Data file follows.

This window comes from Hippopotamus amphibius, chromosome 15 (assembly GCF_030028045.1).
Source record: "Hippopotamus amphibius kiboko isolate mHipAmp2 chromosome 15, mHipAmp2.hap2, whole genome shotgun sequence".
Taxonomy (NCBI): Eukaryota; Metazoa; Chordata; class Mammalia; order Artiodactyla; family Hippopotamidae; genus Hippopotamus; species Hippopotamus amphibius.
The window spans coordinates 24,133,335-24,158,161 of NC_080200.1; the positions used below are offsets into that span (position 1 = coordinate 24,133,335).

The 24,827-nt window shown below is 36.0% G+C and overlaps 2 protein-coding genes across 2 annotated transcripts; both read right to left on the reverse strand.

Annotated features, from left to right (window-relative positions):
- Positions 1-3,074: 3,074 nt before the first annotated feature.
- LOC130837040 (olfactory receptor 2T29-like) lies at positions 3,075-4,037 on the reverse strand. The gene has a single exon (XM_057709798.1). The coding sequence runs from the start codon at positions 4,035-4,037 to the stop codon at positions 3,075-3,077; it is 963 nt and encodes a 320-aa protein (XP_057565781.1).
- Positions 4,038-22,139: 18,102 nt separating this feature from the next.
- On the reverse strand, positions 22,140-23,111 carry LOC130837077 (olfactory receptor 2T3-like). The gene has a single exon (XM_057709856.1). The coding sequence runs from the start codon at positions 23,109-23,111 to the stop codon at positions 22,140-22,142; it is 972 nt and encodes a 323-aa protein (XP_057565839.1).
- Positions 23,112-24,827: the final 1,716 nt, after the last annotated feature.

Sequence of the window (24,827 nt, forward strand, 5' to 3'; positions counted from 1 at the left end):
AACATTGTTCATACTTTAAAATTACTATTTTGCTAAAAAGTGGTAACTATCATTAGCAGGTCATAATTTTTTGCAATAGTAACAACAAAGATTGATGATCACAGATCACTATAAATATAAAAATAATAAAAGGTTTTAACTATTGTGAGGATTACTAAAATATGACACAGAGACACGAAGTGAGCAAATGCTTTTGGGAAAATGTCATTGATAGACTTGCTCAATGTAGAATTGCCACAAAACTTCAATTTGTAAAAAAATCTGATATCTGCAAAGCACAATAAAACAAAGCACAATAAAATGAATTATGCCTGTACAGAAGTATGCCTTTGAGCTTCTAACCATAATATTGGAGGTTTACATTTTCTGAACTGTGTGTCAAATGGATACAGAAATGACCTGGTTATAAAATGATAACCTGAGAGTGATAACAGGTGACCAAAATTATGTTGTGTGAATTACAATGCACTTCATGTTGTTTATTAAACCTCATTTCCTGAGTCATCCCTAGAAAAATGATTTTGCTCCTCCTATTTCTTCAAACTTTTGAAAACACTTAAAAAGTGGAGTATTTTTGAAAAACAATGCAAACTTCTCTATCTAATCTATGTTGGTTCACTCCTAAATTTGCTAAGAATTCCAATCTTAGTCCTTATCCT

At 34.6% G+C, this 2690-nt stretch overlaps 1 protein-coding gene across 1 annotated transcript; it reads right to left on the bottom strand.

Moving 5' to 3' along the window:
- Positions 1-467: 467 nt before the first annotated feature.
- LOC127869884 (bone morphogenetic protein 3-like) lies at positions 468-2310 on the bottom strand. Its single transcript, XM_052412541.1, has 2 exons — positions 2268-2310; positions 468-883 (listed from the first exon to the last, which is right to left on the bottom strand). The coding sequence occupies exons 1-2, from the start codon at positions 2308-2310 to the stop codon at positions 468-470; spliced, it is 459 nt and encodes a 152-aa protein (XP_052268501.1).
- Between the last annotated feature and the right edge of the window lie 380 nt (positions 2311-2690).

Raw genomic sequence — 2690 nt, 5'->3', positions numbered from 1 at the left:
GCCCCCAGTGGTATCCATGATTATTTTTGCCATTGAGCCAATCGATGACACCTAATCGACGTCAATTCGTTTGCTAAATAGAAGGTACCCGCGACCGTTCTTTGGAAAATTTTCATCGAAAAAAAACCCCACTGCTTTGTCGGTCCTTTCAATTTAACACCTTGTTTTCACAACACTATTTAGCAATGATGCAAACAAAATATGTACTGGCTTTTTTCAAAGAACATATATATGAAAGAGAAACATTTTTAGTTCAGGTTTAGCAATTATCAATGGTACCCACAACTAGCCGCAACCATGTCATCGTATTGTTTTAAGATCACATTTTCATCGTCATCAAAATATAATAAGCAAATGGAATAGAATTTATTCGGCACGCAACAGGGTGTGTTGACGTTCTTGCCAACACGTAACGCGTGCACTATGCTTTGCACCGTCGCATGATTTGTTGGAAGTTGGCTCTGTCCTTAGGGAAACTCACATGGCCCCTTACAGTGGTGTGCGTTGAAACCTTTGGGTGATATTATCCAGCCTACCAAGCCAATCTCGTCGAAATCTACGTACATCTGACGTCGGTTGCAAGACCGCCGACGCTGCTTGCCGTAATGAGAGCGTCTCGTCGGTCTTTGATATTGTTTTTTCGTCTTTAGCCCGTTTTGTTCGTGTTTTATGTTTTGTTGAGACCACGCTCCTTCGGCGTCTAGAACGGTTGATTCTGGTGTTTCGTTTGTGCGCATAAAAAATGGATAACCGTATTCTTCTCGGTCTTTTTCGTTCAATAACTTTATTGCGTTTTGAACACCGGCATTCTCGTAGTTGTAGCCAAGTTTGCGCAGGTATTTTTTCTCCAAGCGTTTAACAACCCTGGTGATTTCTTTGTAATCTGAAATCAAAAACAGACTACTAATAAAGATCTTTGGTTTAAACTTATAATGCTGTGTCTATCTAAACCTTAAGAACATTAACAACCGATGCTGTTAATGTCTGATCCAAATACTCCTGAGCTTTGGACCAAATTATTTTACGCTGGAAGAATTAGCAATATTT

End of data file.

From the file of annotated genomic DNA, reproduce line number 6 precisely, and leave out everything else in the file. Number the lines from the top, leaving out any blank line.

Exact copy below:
Annotated features, from left to right (window-relative positions):